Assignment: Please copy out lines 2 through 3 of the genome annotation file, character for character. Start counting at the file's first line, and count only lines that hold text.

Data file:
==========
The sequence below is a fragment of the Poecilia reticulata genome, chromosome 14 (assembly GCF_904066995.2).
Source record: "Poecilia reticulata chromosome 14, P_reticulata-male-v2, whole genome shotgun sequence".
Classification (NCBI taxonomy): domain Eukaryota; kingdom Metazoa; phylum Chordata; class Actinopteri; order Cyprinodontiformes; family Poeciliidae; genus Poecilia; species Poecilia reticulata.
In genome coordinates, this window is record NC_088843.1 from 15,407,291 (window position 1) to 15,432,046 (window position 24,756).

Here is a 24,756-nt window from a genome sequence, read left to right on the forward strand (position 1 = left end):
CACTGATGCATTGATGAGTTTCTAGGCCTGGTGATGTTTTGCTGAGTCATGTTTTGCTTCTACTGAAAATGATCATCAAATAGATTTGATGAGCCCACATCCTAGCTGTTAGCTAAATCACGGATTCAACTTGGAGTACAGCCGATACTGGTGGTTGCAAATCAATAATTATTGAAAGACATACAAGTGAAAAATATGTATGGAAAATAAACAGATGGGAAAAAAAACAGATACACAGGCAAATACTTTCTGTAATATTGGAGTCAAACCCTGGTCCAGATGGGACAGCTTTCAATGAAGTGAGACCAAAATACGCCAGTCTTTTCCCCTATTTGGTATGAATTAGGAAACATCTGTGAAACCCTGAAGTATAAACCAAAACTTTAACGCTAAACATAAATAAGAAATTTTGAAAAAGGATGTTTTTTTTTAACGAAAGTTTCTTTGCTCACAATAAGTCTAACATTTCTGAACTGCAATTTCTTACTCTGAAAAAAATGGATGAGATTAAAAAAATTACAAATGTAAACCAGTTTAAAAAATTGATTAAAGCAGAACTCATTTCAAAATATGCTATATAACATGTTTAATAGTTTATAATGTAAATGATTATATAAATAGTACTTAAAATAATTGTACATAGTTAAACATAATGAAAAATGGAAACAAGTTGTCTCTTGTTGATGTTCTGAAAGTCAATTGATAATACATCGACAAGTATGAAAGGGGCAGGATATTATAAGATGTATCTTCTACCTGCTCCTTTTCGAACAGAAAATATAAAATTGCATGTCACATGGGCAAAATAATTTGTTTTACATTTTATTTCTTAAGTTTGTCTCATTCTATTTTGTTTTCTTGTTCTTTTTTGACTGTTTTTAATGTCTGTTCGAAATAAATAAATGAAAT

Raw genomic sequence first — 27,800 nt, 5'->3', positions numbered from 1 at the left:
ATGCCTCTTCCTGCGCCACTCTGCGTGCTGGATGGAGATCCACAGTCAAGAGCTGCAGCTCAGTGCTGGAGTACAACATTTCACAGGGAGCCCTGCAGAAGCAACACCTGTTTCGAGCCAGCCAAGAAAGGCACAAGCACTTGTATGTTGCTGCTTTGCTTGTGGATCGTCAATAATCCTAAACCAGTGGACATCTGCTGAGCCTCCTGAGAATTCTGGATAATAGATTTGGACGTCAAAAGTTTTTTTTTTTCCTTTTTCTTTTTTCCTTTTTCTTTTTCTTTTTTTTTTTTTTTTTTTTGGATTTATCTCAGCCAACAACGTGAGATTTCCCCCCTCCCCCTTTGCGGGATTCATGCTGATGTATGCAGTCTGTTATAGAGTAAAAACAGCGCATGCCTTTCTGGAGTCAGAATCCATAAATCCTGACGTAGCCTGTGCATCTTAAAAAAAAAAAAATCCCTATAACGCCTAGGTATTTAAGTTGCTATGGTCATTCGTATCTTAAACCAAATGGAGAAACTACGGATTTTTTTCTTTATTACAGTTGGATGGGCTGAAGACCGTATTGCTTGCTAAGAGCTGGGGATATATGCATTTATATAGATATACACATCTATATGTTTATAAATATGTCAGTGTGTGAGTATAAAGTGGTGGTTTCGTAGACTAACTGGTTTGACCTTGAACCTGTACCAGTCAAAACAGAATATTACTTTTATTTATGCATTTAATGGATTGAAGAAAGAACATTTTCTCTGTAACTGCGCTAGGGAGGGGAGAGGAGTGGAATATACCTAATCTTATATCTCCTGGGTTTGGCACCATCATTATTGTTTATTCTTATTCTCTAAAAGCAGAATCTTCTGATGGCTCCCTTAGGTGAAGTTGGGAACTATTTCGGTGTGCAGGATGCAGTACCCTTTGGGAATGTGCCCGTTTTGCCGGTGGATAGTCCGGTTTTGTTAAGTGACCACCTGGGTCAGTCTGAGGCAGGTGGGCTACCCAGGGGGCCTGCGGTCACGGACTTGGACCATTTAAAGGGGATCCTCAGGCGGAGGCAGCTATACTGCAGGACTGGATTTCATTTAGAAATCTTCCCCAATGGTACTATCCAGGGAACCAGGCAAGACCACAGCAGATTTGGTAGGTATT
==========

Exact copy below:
Source record: "Poecilia reticulata chromosome 14, P_reticulata-male-v2, whole genome shotgun sequence".
Classification (NCBI taxonomy): domain Eukaryota; kingdom Metazoa; phylum Chordata; class Actinopteri; order Cyprinodontiformes; family Poeciliidae; genus Poecilia; species Poecilia reticulata.